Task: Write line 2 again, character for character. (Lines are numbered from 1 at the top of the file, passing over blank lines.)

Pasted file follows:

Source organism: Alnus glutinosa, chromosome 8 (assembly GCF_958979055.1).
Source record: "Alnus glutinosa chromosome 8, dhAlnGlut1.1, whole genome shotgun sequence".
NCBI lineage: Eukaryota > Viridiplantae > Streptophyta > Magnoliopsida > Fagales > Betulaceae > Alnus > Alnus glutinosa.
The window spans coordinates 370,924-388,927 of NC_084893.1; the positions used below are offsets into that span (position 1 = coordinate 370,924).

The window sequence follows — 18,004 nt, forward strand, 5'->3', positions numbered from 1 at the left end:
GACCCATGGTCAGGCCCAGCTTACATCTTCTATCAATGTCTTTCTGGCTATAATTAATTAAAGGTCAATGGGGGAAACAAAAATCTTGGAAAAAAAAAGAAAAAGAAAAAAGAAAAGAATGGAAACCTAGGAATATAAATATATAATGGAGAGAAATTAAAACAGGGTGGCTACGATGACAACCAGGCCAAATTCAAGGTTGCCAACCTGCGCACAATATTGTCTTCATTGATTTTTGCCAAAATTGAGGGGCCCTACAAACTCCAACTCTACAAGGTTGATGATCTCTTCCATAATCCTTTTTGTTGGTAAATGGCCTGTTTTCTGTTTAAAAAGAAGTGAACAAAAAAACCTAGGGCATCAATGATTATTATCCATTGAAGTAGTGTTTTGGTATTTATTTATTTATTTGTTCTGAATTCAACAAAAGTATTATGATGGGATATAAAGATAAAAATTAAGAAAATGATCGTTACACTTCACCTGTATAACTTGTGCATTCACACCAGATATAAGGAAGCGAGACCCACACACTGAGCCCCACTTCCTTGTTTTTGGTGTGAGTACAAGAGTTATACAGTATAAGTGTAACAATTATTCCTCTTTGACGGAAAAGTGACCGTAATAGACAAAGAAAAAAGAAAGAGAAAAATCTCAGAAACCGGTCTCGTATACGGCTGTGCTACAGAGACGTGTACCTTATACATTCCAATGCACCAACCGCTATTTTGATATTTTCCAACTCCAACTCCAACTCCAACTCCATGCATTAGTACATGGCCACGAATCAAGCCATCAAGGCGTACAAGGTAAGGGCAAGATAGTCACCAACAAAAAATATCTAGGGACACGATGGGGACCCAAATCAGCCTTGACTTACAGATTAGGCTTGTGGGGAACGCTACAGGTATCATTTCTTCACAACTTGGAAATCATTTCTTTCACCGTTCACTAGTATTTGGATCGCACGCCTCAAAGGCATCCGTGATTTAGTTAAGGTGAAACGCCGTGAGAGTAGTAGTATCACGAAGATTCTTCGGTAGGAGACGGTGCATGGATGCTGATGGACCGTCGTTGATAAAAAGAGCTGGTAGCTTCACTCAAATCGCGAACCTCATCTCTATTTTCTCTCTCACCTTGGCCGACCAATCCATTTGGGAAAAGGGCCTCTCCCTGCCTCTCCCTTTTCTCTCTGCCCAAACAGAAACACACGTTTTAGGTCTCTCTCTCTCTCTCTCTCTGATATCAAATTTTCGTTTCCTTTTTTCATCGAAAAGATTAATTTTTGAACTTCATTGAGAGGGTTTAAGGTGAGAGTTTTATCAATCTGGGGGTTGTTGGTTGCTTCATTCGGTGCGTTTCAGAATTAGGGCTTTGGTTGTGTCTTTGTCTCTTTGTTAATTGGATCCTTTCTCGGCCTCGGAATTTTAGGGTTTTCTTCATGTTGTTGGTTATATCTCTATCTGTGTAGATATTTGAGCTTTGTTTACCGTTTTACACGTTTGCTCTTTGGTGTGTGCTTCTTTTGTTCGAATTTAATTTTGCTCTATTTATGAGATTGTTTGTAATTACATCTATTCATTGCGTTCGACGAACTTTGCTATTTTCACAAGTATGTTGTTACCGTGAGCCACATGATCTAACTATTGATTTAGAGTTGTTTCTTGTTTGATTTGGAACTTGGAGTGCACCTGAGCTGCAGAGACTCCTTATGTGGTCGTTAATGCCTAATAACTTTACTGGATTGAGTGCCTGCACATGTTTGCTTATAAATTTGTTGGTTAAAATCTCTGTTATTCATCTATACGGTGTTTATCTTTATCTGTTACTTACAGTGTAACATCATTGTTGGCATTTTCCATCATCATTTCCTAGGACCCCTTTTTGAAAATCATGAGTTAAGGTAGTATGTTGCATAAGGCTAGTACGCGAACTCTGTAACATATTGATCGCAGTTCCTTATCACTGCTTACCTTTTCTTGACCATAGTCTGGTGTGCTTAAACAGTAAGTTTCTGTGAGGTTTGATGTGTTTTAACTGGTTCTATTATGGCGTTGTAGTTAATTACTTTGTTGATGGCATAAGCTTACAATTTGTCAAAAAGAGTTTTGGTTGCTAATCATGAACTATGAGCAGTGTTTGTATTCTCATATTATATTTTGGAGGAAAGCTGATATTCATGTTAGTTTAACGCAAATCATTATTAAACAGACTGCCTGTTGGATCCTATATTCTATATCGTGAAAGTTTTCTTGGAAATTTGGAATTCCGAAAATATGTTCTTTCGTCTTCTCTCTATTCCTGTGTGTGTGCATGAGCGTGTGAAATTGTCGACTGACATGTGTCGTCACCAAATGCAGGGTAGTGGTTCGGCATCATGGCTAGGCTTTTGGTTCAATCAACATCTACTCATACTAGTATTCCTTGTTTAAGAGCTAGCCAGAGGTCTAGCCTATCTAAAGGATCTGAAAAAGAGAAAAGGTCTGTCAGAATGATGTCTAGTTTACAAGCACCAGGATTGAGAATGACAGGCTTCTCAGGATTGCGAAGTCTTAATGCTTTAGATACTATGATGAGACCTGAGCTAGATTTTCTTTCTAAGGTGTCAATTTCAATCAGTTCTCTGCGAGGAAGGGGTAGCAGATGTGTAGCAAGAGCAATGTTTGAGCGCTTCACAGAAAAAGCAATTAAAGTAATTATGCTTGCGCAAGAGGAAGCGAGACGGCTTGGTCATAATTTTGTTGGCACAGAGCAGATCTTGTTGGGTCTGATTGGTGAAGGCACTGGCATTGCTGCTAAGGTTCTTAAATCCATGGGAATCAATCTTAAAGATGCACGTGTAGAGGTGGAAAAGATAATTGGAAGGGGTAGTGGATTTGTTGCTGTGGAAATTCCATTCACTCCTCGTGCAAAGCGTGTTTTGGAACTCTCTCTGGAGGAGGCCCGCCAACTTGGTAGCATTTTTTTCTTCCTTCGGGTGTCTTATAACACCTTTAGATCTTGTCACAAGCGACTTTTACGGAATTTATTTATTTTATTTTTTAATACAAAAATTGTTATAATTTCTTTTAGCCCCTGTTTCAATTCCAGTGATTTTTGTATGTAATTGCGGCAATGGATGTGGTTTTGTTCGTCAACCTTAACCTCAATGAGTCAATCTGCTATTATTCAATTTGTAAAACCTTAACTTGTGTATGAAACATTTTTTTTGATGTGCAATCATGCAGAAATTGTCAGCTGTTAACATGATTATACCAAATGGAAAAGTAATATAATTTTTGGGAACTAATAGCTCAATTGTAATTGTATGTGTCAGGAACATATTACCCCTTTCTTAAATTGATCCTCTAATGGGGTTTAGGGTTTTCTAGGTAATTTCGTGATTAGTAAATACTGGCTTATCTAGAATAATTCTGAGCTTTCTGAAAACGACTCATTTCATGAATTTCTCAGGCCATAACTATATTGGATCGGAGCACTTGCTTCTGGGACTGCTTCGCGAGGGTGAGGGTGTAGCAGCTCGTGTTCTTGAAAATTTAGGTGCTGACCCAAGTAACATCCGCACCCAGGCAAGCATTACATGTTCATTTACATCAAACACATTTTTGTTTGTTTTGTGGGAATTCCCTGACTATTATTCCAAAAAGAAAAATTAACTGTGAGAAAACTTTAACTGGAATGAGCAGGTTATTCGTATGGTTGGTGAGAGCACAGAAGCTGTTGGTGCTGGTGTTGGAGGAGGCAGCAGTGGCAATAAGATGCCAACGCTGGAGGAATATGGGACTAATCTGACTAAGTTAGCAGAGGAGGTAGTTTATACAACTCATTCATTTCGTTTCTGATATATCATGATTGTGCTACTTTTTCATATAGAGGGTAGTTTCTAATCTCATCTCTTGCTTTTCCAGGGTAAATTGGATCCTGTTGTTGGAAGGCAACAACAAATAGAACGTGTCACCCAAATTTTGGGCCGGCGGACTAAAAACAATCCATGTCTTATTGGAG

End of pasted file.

Source record: "Alnus glutinosa chromosome 8, dhAlnGlut1.1, whole genome shotgun sequence".